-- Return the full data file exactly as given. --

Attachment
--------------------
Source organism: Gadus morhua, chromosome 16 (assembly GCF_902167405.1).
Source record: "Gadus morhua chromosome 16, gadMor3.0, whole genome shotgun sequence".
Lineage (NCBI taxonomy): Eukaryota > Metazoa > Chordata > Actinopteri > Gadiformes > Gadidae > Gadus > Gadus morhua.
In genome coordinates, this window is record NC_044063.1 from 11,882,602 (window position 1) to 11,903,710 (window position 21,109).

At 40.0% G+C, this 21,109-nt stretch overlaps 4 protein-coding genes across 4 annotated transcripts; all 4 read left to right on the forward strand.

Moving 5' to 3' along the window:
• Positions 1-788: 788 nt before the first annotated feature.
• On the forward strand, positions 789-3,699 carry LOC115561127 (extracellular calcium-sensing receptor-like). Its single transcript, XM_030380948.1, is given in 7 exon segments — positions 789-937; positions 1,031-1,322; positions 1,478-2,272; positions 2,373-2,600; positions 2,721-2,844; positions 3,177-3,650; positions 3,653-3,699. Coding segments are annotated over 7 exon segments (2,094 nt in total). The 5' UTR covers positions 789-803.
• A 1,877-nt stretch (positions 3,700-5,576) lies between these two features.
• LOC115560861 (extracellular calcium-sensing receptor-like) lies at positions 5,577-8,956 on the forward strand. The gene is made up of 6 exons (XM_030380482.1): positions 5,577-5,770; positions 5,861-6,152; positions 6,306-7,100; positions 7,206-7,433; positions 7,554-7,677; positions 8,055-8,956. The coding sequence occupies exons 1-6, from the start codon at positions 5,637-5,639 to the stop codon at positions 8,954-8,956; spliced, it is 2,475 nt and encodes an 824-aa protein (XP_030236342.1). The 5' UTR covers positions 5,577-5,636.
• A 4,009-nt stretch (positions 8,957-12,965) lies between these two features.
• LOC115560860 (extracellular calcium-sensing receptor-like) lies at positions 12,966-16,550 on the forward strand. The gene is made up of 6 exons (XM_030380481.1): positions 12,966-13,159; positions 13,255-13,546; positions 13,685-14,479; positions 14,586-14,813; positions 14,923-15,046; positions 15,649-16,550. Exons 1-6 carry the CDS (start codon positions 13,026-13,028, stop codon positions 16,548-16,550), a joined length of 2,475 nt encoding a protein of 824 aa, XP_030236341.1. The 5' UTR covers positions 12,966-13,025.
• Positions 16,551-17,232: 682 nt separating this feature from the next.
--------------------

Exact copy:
Source organism: Gadus morhua, chromosome 16 (assembly GCF_902167405.1).
Source record: "Gadus morhua chromosome 16, gadMor3.0, whole genome shotgun sequence".
Lineage (NCBI taxonomy): Eukaryota > Metazoa > Chordata > Actinopteri > Gadiformes > Gadidae > Gadus > Gadus morhua.
In genome coordinates, this window is record NC_044063.1 from 11,882,602 (window position 1) to 11,903,710 (window position 21,109).

At 40.0% G+C, this 21,109-nt stretch overlaps 4 protein-coding genes across 4 annotated transcripts; all 4 read left to right on the forward strand.

Moving 5' to 3' along the window:
• Positions 1-788: 788 nt before the first annotated feature.
• On the forward strand, positions 789-3,699 carry LOC115561127 (extracellular calcium-sensing receptor-like). Its single transcript, XM_030380948.1, is given in 7 exon segments — positions 789-937; positions 1,031-1,322; positions 1,478-2,272; positions 2,373-2,600; positions 2,721-2,844; positions 3,177-3,650; positions 3,653-3,699. Coding segments are annotated over 7 exon segments (2,094 nt in total). The 5' UTR covers positions 789-803.
• A 1,877-nt stretch (positions 3,700-5,576) lies between these two features.
• LOC115560861 (extracellular calcium-sensing receptor-like) lies at positions 5,577-8,956 on the forward strand. The gene is made up of 6 exons (XM_030380482.1): positions 5,577-5,770; positions 5,861-6,152; positions 6,306-7,100; positions 7,206-7,433; positions 7,554-7,677; positions 8,055-8,956. The coding sequence occupies exons 1-6, from the start codon at positions 5,637-5,639 to the stop codon at positions 8,954-8,956; spliced, it is 2,475 nt and encodes an 824-aa protein (XP_030236342.1). The 5' UTR covers positions 5,577-5,636.
• A 4,009-nt stretch (positions 8,957-12,965) lies between these two features.
• LOC115560860 (extracellular calcium-sensing receptor-like) lies at positions 12,966-16,550 on the forward strand. The gene is made up of 6 exons (XM_030380481.1): positions 12,966-13,159; positions 13,255-13,546; positions 13,685-14,479; positions 14,586-14,813; positions 14,923-15,046; positions 15,649-16,550. Exons 1-6 carry the CDS (start codon positions 13,026-13,028, stop codon positions 16,548-16,550), a joined length of 2,475 nt encoding a protein of 824 aa, XP_030236341.1. The 5' UTR covers positions 12,966-13,025.
• Positions 16,551-17,232: 682 nt separating this feature from the next.